A tight higher education job market led to reduction in resignations, retirements and firings at universities in the Kansas Board of Regents system.
"It's a very tight market. Many states are downsizing universities," Martine Hammond-Paludan, regents director of academic affairs, said Tuesday.
A lack of employment opportunities in other states helped reverse a brain drain on the 4,000 faculty working at the six regents schools.
A new regents' report compared two academic years, 1988-89 and 1991-92. Here's what the comparison shows:
Resignations fell from 167 to 124.
Retirements dropped from 87 to 61.
Terminations declined from 57 to 20.
At KU in the same two years, resignations went from 20 to 13, retirements increased from 16 to 19 and terminations climbed from five to six.
Hammond-Paludan said she was surprised that 64 assistant professors and 24 associate professors at regents universities resigned during the 1991-92 academic year, the most recent year statistics were available.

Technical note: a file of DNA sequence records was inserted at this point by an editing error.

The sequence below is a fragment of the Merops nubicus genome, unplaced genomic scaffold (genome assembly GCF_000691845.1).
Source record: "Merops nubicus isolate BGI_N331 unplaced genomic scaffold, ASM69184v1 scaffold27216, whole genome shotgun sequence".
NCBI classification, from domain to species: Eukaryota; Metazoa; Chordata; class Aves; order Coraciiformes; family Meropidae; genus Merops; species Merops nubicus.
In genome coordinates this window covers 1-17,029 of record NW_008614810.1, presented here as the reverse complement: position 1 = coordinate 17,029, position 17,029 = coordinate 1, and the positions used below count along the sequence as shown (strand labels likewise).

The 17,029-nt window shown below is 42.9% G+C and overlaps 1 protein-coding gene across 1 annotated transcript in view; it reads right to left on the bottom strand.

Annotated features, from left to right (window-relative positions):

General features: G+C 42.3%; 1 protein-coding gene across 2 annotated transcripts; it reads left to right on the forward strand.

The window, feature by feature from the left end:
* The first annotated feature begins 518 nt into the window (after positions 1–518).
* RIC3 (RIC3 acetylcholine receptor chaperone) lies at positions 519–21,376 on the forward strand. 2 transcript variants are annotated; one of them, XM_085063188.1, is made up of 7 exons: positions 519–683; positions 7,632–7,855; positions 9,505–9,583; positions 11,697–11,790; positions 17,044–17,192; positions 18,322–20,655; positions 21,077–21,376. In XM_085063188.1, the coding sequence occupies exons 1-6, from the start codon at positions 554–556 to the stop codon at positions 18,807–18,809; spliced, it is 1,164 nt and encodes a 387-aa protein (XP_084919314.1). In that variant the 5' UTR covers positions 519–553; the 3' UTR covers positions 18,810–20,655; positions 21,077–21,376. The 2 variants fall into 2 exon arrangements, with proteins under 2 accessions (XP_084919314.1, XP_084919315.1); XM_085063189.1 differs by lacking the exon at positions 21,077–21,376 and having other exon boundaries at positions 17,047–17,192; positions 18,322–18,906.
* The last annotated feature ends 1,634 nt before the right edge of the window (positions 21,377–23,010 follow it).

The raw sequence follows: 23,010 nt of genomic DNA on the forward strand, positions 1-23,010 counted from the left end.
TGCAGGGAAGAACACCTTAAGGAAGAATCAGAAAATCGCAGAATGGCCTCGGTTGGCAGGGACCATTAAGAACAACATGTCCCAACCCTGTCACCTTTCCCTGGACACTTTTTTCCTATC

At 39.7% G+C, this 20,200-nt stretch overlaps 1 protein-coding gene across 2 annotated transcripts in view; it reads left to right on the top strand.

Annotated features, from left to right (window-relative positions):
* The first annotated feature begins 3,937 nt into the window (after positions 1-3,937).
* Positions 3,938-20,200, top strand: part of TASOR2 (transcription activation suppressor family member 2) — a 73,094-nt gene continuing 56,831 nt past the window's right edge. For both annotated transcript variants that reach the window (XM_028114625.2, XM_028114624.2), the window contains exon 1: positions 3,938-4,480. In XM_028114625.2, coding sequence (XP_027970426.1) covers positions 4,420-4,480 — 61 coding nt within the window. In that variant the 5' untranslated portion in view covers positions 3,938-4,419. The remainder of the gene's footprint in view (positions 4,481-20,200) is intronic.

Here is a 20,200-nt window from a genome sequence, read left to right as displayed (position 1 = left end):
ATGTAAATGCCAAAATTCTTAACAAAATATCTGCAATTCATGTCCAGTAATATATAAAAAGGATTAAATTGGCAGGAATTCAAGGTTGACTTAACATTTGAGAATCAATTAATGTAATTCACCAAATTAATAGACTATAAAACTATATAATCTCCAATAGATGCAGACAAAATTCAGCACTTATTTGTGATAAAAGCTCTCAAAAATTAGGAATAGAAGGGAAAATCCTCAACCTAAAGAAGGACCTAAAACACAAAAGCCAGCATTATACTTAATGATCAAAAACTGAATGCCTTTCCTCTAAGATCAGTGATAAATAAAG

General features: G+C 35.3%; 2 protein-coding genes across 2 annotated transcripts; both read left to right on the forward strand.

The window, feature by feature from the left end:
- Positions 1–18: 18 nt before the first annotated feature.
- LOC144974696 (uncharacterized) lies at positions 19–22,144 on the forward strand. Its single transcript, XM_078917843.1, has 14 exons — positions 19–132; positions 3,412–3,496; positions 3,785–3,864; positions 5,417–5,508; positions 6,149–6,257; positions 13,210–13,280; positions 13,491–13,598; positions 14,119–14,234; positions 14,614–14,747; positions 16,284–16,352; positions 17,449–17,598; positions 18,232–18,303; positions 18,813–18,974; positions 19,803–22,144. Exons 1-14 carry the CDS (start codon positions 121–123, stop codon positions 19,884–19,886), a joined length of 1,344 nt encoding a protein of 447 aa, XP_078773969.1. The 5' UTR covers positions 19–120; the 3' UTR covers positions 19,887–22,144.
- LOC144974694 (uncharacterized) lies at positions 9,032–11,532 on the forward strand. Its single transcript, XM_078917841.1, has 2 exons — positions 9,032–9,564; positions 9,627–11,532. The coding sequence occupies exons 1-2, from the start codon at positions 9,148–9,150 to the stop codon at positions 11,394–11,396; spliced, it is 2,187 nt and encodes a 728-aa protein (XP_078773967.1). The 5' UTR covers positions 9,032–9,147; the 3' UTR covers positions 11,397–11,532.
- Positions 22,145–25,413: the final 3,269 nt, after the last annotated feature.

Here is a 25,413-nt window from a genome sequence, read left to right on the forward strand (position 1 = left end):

"A potential problem arises if an inordinate number of assistant and associate professors resign, leaving a smaller core for replacement of retiring full professors," she said.
Hammond-Paludan said many of the assistant professors who quit had been told they wouldn't be granted tenure.
An important issue for regents is the voluntary departure of 24 associate professors, she said. Only 23 full professors resigned from the six schools.
"We are possibly losing very good people who we would like to retain," Hammond-Paludan said.
At KU in 1991-92, four professors, two associate professors and seven assistant professors resigned. Twelve professors, five associates and two assistants retired. Six faculty all assistant professors were terminated.
Hammond-Paludan said the higher education job market in Kansas might loosen during the 1990s. Twenty-seven percent of regents university faculty will be eligible for retirement during the next decade, she said.
According to the report, 74.4 percent of faculty at the six state universities had been granted tenure as of the fall semester 1992. At KU, 81.2 percent, or 860 of 1,059 eligible faculty, had tenure at that time.
In addition, 77.3 percent of the full-time faculty at state universities were male and 22.7 percent were female last fall, the report said.
The report said 1.9 percent were under 30 years of age, 21.5 percent were 30-39, 32.6 percent were 40-49, 32.8 percent were 50-60 and 11.2 percent were 61 or older.